Module 6: Primary Sources

1. Introduction

Texts exist in many genres and forms, each with their particular structural and semantic features. Besides structural characteristics, texts can be roughly distinguished for their “editorial status.” Typically, the majority of conserved documents have a “public” status: after scrupulous authoring and editing by an author and/or editorial instance, they have been published and multiplied, either as manuscript, in print or nowadays in electronic form. Still, the textual universe is wider than these published documents. Lots of texts were never intended to be published, because they have a private nature (letters, ego documents), were not considered “final” documents (but may have survived their published successors), were conceived as exclusive pieces of art,... Often, such texts are of great value, either because no other representations exist (anymore), because they reflect stages in the conception of a published literary work, because they are evidence of historical language use, or for many other reasons to many other types of research.

Because non-published texts typically are less editorially polished, they can contain many traces of the authoring or editing phase. Frequent phenomena in primary source materials are additions, deletions, restorations, errors, corrections,... Moreover, the condition of the material that carries the text may influence the transcription: damage may render a fragment illegible or incomplete. The TEI Guidelines offer specific elements to cover such phenomena in transcriptions. Notice, however, that these phenomena are not confined to handwritten texts: analogous phenomena may occur in typewritten documents, born-digital texts that have been printed for revision, or digital texts that include some form of electronic revision control information. Although many of the TEI elements discussed in this tutorial module are available in all TEI texts, some specific ones require inclusion of the dedicated transcr TEI module in your TEI schema, documented in chapter 11. Representation of Primary Sources of the TEI Guidelines.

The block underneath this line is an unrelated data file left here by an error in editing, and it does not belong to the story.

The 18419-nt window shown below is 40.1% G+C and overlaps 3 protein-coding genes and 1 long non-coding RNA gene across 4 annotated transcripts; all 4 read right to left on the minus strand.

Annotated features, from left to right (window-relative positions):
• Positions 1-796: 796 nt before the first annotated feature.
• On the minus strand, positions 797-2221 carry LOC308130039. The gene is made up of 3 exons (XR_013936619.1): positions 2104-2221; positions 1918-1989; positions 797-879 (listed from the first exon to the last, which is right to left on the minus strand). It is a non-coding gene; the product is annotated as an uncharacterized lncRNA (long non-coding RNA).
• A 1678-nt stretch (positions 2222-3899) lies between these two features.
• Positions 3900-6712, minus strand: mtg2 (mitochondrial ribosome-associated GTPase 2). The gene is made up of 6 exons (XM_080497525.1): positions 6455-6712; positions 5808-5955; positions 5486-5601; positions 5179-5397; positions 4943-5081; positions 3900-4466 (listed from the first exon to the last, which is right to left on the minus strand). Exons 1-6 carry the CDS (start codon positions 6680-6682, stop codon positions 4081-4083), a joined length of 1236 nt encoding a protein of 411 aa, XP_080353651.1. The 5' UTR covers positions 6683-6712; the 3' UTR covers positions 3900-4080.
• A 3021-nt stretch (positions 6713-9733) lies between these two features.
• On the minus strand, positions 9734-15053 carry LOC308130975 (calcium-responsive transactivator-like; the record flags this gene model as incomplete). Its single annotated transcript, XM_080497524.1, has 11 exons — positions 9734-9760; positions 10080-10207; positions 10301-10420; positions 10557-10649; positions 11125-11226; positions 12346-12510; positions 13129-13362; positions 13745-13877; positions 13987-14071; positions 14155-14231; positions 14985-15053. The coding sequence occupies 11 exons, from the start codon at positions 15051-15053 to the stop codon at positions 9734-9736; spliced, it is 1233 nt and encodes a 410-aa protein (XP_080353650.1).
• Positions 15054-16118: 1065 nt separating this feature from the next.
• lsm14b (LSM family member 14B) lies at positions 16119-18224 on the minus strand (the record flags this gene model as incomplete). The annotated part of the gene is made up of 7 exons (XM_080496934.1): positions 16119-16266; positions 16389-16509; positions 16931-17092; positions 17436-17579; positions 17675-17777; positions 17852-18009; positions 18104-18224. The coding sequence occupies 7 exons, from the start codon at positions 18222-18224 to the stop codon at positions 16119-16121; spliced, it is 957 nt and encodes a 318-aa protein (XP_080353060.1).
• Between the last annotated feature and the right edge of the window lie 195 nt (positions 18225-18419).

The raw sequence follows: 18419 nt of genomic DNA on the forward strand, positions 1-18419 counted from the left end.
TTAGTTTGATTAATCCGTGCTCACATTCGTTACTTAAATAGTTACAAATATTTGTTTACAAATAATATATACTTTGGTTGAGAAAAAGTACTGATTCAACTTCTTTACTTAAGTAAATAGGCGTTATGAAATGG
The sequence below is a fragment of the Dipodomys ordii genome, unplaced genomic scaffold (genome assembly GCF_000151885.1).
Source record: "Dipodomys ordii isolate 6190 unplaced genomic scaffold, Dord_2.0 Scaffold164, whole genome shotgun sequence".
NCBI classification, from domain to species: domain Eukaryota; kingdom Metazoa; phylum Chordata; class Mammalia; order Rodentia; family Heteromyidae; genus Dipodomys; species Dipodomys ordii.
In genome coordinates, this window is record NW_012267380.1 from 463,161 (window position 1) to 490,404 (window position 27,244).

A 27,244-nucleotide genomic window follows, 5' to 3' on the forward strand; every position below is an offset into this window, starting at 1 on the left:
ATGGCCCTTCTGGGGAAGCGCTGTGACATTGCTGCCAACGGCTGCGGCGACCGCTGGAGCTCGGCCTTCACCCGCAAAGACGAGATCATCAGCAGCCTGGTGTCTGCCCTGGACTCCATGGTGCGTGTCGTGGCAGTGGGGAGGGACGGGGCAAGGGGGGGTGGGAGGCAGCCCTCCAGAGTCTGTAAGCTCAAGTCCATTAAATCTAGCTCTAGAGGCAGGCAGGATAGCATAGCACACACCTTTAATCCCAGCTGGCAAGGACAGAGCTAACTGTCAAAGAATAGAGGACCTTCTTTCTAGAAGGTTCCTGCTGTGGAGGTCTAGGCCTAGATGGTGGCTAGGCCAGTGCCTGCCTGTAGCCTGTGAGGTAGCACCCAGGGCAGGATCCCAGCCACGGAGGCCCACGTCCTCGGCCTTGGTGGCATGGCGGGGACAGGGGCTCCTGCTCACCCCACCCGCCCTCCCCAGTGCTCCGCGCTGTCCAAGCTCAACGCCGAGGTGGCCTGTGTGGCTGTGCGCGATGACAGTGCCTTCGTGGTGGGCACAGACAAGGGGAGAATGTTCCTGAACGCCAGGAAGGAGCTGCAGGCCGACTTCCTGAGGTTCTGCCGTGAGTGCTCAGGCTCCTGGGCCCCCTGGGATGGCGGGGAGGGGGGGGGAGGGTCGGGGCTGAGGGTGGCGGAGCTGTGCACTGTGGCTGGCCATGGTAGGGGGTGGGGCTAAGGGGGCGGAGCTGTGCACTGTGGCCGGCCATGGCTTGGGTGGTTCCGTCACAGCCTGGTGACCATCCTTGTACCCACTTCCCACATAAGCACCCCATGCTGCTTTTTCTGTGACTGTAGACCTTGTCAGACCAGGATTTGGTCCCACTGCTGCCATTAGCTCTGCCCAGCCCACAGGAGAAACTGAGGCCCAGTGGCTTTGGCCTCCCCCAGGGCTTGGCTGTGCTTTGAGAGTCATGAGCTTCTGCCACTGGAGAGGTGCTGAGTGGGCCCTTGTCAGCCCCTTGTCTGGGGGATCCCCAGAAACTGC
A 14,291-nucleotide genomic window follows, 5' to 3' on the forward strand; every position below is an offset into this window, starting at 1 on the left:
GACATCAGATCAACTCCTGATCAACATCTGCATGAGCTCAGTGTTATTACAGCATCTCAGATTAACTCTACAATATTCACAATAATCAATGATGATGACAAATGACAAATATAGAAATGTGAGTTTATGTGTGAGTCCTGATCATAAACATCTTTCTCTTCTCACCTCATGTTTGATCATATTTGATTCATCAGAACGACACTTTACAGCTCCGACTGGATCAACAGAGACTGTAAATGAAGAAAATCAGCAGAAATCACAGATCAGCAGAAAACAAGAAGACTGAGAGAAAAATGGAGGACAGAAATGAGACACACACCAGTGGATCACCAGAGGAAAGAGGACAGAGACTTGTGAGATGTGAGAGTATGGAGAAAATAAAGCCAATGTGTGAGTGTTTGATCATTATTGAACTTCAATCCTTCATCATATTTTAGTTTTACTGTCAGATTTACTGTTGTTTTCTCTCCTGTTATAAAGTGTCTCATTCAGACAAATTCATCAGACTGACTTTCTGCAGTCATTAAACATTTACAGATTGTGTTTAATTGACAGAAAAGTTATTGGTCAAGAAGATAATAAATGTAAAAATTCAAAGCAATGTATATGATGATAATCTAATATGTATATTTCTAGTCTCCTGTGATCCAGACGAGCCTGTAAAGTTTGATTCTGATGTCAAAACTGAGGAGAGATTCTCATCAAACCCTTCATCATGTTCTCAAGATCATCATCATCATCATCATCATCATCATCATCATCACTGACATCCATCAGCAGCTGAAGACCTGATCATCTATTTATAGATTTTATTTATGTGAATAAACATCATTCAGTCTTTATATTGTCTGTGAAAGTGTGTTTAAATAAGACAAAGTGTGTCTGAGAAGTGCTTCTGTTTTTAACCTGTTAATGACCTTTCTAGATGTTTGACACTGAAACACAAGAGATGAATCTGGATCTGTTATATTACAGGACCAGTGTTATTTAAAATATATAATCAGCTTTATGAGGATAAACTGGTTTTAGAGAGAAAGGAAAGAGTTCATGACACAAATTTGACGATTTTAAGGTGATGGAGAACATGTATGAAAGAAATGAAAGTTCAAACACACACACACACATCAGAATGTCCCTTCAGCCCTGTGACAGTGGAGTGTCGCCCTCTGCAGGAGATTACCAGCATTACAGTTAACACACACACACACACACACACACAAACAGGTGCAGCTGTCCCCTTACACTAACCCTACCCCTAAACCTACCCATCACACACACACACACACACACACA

For directions on composing a TEI schema by selecting TEI modules and elements, see Module 8: Customising TEI, ODD, Roma.

This tutorial focuses on transcription of phenomena in primary sources rather than manuscripts, because the latter term is often understood with a specific connotation: texts written by hand before the print age. Those have their own highly specialised textual phenomena and cataloguing needs, to which a specific chapter of the TEI Guidelines is devoted (10: Manuscript Description). Instead, this module will focus on the transcription of a handwritten prose text. Notice, also, that this tutorial does not cover the advanced mechanisms for combining transcription with facsimiles, as discussed in section 11.2 Combining Transcription with Facsimile of the TEI Guidelines.